Stone Town

Stone Town                             
Portuguese invasion and control of the Swahili Coast in the late 16th century ended the golden age of the archipelago, although the Omani Arabs returned to power less than a century later. Today, many of the winding streets and high townhouses of old Stone Town remain unchanged and visitors can walk between the sultan’s palace, the House of Wonders, the Portuguese fort and gardens, the merchants’ houses, and the Turkish baths of the old city. Day-long spice tours to working plantations offer visitors the chance to observe the cultivation of cloves, vanilla, nutmeg, cinnamon, and other spices that have made the island famous. The port city of Stone Town dominates the west coast, and although the beaches of Mangapwani, where slave caves are visible at low tide and nearby Bububu are less than half an hour’s drive away, a night or two spent on the east or north cost is well worth the extra hour it takes to drive there. That said, the Chole Island Marine Park just off Stone Town – and nearby Prison, Grave, and Snake Islands – make a refreshing day-trip and a good break from exploring the winding passageways of the old city.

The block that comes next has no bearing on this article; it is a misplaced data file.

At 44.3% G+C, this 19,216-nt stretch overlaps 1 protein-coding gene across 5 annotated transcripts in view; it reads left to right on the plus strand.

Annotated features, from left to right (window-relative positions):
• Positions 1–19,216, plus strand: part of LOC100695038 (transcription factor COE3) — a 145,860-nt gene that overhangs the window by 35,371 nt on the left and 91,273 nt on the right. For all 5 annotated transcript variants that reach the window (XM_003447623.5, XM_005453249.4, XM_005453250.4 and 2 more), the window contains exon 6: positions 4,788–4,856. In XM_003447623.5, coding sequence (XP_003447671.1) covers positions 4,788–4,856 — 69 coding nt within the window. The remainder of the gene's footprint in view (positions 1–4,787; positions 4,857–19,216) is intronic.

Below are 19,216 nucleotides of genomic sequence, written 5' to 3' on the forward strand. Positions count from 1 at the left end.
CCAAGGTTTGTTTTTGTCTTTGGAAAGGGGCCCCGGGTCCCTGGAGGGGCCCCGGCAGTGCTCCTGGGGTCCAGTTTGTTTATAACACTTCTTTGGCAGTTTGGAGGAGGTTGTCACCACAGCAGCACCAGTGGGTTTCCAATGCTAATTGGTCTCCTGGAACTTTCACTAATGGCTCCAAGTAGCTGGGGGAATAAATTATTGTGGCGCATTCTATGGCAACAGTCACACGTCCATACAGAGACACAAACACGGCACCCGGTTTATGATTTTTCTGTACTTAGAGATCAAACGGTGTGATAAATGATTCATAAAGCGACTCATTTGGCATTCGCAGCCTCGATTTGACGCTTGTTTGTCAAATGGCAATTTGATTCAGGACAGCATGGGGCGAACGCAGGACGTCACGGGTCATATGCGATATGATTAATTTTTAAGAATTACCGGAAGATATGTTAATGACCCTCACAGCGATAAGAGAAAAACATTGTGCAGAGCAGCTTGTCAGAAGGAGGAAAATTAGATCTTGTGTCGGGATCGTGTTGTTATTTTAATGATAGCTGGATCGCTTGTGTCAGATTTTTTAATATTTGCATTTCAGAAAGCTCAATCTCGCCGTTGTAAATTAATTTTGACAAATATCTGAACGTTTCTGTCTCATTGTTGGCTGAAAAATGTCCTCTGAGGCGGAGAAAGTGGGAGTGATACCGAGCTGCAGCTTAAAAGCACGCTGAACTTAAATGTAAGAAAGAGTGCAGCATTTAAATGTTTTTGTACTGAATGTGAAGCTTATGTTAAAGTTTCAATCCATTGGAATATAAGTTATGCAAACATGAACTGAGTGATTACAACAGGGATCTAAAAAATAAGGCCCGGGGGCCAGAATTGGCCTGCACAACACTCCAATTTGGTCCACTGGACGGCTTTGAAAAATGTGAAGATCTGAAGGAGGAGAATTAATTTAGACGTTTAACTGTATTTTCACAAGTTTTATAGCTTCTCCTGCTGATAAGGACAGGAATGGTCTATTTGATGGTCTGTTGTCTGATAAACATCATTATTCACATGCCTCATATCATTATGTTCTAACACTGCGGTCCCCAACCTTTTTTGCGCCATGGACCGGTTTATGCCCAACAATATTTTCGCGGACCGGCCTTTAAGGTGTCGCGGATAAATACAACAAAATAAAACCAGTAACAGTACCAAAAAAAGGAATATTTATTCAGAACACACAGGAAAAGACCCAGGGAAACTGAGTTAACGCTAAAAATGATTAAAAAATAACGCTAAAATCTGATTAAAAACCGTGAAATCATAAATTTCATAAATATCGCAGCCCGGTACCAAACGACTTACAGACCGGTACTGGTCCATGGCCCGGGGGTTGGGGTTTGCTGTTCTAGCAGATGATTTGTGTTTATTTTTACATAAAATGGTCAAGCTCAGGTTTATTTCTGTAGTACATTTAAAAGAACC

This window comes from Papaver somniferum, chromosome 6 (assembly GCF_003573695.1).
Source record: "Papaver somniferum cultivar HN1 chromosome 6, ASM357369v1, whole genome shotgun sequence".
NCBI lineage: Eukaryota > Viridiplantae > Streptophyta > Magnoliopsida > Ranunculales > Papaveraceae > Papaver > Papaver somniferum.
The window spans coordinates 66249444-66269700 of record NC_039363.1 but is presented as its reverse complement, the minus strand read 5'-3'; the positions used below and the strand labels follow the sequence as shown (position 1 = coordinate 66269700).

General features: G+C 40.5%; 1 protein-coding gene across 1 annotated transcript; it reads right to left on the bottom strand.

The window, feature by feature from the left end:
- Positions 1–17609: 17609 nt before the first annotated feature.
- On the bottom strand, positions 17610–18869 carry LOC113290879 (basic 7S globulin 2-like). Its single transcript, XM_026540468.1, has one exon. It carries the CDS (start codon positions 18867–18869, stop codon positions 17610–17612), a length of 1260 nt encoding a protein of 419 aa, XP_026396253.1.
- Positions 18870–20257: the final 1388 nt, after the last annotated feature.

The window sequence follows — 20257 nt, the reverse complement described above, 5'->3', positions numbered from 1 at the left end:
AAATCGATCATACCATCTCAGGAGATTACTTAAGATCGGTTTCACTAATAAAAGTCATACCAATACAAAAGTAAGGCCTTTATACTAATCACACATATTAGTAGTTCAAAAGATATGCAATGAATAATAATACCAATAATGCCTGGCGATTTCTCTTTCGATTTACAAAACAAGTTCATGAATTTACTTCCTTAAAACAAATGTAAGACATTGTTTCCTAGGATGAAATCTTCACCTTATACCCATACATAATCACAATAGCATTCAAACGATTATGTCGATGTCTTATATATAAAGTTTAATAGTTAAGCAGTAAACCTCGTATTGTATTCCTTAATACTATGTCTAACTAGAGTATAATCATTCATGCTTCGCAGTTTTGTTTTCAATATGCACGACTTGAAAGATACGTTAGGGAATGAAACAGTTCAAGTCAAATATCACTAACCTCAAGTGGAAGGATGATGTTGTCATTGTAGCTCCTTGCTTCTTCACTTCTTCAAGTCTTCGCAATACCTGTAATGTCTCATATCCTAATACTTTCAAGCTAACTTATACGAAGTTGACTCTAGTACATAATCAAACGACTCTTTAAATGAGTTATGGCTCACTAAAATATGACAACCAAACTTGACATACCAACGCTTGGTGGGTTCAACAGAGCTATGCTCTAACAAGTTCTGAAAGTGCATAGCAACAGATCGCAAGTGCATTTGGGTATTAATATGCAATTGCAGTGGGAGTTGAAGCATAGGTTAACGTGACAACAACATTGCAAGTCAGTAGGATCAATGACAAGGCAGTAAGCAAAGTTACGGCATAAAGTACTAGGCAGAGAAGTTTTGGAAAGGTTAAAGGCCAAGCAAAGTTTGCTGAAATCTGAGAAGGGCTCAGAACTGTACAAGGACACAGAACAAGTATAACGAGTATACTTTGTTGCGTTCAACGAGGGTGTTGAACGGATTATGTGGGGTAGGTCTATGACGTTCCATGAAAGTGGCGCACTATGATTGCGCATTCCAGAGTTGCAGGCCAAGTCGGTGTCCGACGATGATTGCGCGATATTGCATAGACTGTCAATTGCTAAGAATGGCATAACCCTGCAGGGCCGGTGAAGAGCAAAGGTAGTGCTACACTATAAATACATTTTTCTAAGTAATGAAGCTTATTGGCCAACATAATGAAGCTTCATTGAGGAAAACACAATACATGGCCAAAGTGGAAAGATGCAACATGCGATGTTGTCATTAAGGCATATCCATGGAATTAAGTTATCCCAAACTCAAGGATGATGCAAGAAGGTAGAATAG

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Stone Town                   
A "World Heritage Site", gained its name from the many large multi-story "stone" buildings. These structures are actually constructed with coral, limestone and mortar. The town has hardly changed in 200 years. The historic charm of its winding alleys, bustling bazaars, wonderful architecture and brass-studded & carved wooden doors will mesmerize you.
Over the years, thousands of people have been attracted to the East African Coastal cities, to witness the evolution of the Swahili culture among other things. Stone Town is undoubtedly its most unique landmark. There is much to see and do in Stone Town. You can simply wander through the streets or visit the market, Livingstone’s house, the Peace Memorial Museum and the Palace Museum.